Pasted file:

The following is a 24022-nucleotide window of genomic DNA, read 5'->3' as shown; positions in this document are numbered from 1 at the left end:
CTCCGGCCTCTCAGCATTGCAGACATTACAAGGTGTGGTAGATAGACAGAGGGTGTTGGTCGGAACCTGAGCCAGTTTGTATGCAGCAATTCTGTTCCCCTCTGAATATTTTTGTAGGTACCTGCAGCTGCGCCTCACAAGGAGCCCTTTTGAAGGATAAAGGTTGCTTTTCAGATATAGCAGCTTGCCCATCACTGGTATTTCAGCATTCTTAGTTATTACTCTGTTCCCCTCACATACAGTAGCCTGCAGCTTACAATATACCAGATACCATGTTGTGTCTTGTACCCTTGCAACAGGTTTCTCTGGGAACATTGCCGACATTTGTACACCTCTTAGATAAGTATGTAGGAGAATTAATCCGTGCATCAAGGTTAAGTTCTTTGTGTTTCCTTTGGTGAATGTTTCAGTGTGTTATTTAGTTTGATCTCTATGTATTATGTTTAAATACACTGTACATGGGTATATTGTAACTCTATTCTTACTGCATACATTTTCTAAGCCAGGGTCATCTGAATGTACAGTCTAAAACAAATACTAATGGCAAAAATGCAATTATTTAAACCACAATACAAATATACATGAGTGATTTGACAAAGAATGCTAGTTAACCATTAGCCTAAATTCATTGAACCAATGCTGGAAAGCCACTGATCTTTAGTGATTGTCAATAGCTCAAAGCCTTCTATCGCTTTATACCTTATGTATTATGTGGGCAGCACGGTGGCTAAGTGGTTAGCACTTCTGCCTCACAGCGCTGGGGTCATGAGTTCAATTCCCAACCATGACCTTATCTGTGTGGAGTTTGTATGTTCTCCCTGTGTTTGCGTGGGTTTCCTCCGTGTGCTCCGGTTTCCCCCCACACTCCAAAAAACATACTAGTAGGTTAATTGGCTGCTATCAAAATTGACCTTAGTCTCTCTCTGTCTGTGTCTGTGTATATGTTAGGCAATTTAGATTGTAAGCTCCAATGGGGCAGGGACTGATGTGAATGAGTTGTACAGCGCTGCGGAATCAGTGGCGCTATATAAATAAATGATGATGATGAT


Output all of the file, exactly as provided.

The following is a 24022-nucleotide window of genomic DNA, read 5'->3' as shown; positions in this document are numbered from 1 at the left end:
CTCCGGCCTCTCAGCATTGCAGACATTACAAGGTGTGGTAGATAGACAGAGGGTGTTGGTCGGAACCTGAGCCAGTTTGTATGCAGCAATTCTGTTCCCCTCTGAATATTTTTGTAGGTACCTGCAGCTGCGCCTCACAAGGAGCCCTTTTGAAGGATAAAGGTTGCTTTTCAGATATAGCAGCTTGCCCATCACTGGTATTTCAGCATTCTTAGTTATTACTCTGTTCCCCTCACATACAGTAGCCTGCAGCTTACAATATACCAGATACCATGTTGTGTCTTGTACCCTTGCAACAGGTTTCTCTGGGAACATTGCCGACATTTGTACACCTCTTAGATAAGTATGTAGGAGAATTAATCCGTGCATCAAGGTTAAGTTCTTTGTGTTTCCTTTGGTGAATGTTTCAGTGTGTTATTTAGTTTGATCTCTATGTATTATGTTTAAATACACTGTACATGGGTATATTGTAACTCTATTCTTACTGCATACATTTTCTAAGCCAGGGTCATCTGAATGTACAGTCTAAAACAAATACTAATGGCAAAAATGCAATTATTTAAACCACAATACAAATATACATGAGTGATTTGACAAAGAATGCTAGTTAACCATTAGCCTAAATTCATTGAACCAATGCTGGAAAGCCACTGATCTTTAGTGATTGTCAATAGCTCAAAGCCTTCTATCGCTTTATACCTTATGTATTATGTGGGCAGCACGGTGGCTAAGTGGTTAGCACTTCTGCCTCACAGCGCTGGGGTCATGAGTTCAATTCCCAACCATGACCTTATCTGTGTGGAGTTTGTATGTTCTCCCTGTGTTTGCGTGGGTTTCCTCCGTGTGCTCCGGTTTCCCCCCACACTCCAAAAAACATACTAGTAGGTTAATTGGCTGCTATCAAAATTGACCTTAGTCTCTCTCTGTCTGTGTCTGTGTATATGTTAGGCAATTTAGATTGTAAGCTCCAATGGGGCAGGGACTGATGTGAATGAGTTGTACAGCGCTGCGGAATCAGTGGCGCTATATAAATAAATGATGATGATGAT